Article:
Donkey's years

Flipping idly through my copy of Kunchū Zenrin kushū 訓註禅林句集改訂版 ("Annotated 'Collection of phrases from the forest of Zen': Revised Edition"), ed. Shibayama Zenkei 柴山全慶, when I found the word 驢年. The characters literally mean "donkey" and "year", and Shibayama glosses it thusly:

In the Twelve Branches system, there is no Year of the Donkey. This phrase therefore refers to a year that will never arrive. Similar to the colloquialism "Year of the Cat, first year of Hōraku" [猫の年、法楽元年]."

I have not located any evidence for that colloquialism, but okay: "Year of the Donkey" meaning a time that will never actually come. I guess that to someone to whom the Twelve Branches were second nature, "the Year of the Donkey" sounds as ridiculous as "when pigs fly."

But if you look up 驢年 in the Nihon Kokugo Daijiten 日本国語大辞典, you find the word 驢年犬日 ("donkey, year, dog, day"), with this definition and a citation from 1771:

Something without value, as the years lived by a donkey and the days passed by a dog. Inferior writing. "The braying of donkeys, the barking of dogs" (驢鳴犬吠).

... Which obviously is quite different.

Then I found this essay by Yoshizawa Katsuhiro 芳澤勝弘, at the International Research Institute for Zen Buddhism, in which the two definitions both appear. According to Yoshizawa, Iriya Yoshitaka 入谷義高 and Koga Hidehiko 古賀英彦, in their Zengo jiten 禅語辞典 ("Dictionary of Zen vocabulary"), quote Mujaku Dōchū 無著道忠 giving the "Twelve Branches" explanation above, but rejects this as "unconvincing" because it fails to explain why the donkey specifically should have been chosen as the never-never animal. They then give a "Worthlessly spent life" definition similar to the one from the NKD above.

But Yoshizawa then offers half a dozen examples from the canon where 驢年 is paired with a word/morpheme meaning "arrive at" or "reach", meaning that it is understood as a point in time rather than a way to spend time.

So it seems that the original meaning of 驢年, at least in the Zen context, is "time that will never arrive." On the other hand, the NKD's 1771 citation for a "time without value"-related meaning shows that that interpretation has at least a few centuries behind it, too. I wonder if the two meanings diverged from a single source or were coined separately.

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I've wanted a good copy of the Zenrinkushū ever since I read R.H. Blyth. Is there a decent translation or parallel version or do I just gotta belly up and read the kambun?

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I wonder if Donkey Year could A Thing in Sanskrit, like horn of the rabbit or hair of the tortoise. I can't say as I've run across it, but that doesn't mean much. If it is, it seems more likely that the specifics of the animal would be mutated by the translation though, so it could be hard to track down.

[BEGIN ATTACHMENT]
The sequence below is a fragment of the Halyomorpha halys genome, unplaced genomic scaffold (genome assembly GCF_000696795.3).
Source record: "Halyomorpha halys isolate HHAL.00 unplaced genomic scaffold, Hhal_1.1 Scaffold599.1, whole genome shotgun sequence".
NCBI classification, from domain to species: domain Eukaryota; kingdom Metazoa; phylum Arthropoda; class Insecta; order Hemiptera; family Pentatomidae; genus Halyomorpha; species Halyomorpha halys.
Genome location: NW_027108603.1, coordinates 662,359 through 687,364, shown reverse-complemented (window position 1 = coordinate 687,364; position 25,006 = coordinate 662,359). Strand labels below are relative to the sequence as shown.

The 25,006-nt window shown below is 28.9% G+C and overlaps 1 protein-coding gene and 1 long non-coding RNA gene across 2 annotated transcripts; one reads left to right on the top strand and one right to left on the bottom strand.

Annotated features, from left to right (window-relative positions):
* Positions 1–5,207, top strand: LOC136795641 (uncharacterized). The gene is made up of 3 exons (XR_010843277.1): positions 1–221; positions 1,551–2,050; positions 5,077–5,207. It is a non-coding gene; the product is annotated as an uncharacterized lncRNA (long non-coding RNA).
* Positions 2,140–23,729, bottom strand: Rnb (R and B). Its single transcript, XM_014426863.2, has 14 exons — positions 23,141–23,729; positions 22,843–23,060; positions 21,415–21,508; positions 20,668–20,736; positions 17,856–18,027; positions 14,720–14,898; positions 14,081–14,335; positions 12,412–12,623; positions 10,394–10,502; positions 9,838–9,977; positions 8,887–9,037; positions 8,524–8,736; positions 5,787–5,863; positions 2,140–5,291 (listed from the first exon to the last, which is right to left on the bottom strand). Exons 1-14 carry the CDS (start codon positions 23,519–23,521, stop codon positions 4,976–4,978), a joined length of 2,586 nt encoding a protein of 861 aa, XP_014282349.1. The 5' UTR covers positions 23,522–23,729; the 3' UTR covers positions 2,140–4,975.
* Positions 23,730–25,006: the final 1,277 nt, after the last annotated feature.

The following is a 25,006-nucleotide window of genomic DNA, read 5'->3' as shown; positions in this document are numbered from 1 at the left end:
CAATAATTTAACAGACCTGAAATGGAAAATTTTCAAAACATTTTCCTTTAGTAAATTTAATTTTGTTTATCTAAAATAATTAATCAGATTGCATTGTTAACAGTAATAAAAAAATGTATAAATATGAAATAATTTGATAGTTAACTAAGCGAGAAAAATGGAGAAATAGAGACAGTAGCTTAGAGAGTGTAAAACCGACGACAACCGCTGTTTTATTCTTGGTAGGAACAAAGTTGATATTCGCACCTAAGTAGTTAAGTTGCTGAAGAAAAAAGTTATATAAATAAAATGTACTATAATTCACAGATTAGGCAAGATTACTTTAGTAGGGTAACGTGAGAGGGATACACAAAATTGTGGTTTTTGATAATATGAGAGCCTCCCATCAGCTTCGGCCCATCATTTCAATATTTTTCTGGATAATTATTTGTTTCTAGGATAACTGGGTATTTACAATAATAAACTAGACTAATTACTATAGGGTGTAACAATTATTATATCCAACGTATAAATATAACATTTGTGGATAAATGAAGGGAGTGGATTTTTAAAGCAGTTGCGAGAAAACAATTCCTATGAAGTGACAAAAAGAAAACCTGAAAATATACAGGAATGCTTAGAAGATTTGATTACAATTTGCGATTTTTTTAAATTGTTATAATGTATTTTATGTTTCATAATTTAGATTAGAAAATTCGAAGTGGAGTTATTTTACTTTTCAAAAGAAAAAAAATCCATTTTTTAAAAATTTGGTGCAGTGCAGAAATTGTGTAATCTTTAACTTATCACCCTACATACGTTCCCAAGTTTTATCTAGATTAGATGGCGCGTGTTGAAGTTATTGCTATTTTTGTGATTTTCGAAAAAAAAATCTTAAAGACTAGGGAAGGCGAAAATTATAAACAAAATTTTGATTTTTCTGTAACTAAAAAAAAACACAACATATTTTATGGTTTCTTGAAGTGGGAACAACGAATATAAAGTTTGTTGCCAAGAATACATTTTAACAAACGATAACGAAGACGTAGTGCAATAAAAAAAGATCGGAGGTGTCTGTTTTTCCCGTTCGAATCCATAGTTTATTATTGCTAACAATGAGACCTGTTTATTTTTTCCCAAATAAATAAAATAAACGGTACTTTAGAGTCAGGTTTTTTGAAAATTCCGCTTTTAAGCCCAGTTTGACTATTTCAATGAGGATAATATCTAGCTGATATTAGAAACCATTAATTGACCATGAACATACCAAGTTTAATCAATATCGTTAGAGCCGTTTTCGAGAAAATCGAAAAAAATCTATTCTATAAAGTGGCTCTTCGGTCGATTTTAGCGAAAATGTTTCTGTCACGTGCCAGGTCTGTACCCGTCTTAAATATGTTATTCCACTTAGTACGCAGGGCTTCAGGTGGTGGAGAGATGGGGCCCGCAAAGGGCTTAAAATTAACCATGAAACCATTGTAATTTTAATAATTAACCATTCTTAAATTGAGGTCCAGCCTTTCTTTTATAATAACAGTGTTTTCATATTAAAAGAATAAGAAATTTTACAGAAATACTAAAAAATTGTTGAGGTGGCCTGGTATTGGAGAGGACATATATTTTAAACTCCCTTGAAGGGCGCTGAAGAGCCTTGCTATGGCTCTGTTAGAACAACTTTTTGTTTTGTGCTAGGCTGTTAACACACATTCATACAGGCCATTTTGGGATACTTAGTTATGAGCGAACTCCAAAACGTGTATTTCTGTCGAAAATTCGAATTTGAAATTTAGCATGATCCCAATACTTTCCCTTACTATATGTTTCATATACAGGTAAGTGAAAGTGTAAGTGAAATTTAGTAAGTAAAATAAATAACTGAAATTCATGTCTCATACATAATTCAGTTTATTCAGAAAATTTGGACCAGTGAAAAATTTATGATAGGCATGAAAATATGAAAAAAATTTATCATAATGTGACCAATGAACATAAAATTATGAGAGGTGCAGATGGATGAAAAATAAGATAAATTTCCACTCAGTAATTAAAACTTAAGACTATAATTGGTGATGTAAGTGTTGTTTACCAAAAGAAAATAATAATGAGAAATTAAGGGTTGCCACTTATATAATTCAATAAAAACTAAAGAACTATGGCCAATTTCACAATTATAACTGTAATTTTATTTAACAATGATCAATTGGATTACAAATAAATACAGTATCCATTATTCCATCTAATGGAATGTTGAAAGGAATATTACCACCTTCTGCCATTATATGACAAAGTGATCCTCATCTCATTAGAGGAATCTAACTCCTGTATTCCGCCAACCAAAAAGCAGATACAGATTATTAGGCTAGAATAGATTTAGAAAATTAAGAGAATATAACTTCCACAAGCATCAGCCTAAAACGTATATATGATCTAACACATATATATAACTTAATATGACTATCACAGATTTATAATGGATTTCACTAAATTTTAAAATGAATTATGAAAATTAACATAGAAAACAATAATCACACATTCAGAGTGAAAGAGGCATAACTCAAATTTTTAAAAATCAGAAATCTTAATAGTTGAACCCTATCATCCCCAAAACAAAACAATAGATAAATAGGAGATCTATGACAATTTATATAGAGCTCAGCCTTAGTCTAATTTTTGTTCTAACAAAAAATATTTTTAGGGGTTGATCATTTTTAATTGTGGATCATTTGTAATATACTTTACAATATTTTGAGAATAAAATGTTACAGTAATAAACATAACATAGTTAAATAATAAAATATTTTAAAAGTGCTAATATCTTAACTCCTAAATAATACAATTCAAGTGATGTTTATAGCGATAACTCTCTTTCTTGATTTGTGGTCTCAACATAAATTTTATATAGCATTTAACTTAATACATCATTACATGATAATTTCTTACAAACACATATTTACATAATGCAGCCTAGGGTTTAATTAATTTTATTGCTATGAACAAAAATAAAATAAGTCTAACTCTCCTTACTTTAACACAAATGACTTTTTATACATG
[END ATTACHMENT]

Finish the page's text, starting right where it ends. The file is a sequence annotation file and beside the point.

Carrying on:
Leonardo Boiko:

In Portuguese we have the Day of St. Never (Dia de São Nunca). This naturally follows from the folk Catholic traditions in which each day in the year has a patron saint (except November the 1st, All-Saints Day). Some have proposed February the 30th as the Day of St. Never.


Carl: This edition by Shibayama works for me -- it has Chinese originals, kanbun-style reading, and explanation of meaning (in modern Japanese). The book I have is a selection rather than the complete text, but there's apparently an English version based on Shibayama's work which comes in abridged + full versions.

No idea about the Sanskrit, although you'd think if that were the case somebody would have noticed by now. I'd look for origins in contemporary colloquial Chinese -- most of the citations seem to be to Zen commentary rather than canonical sutras, so it seems to be a Chinese thing rather than an Indian one.

Leonardo: I like that one! Who gets February 29th?


Please try to remember the first of Octember!

Leonardo Boiko:

Well I’m not an expert by any means, but I think the “official” General Roman Calendar has a lot of days without assigned saints (“feria”), including Feb 29. The folk practices I was talking about are popular almanacs printed by various publishers each year, and I bet they probably disagree with each other (and perhaps with themselves, diachronically). A quick look online for this year had 3 hits for St Oswald of Worcester and two for St Dositheos, both said to have died on a Feb 29.

Colin Batchelor:

I know this one. The leap day is inserted on February the 24th (hence "bissextile") so on February the 29th you celebrate the saints from the 28th of February, and so forth.

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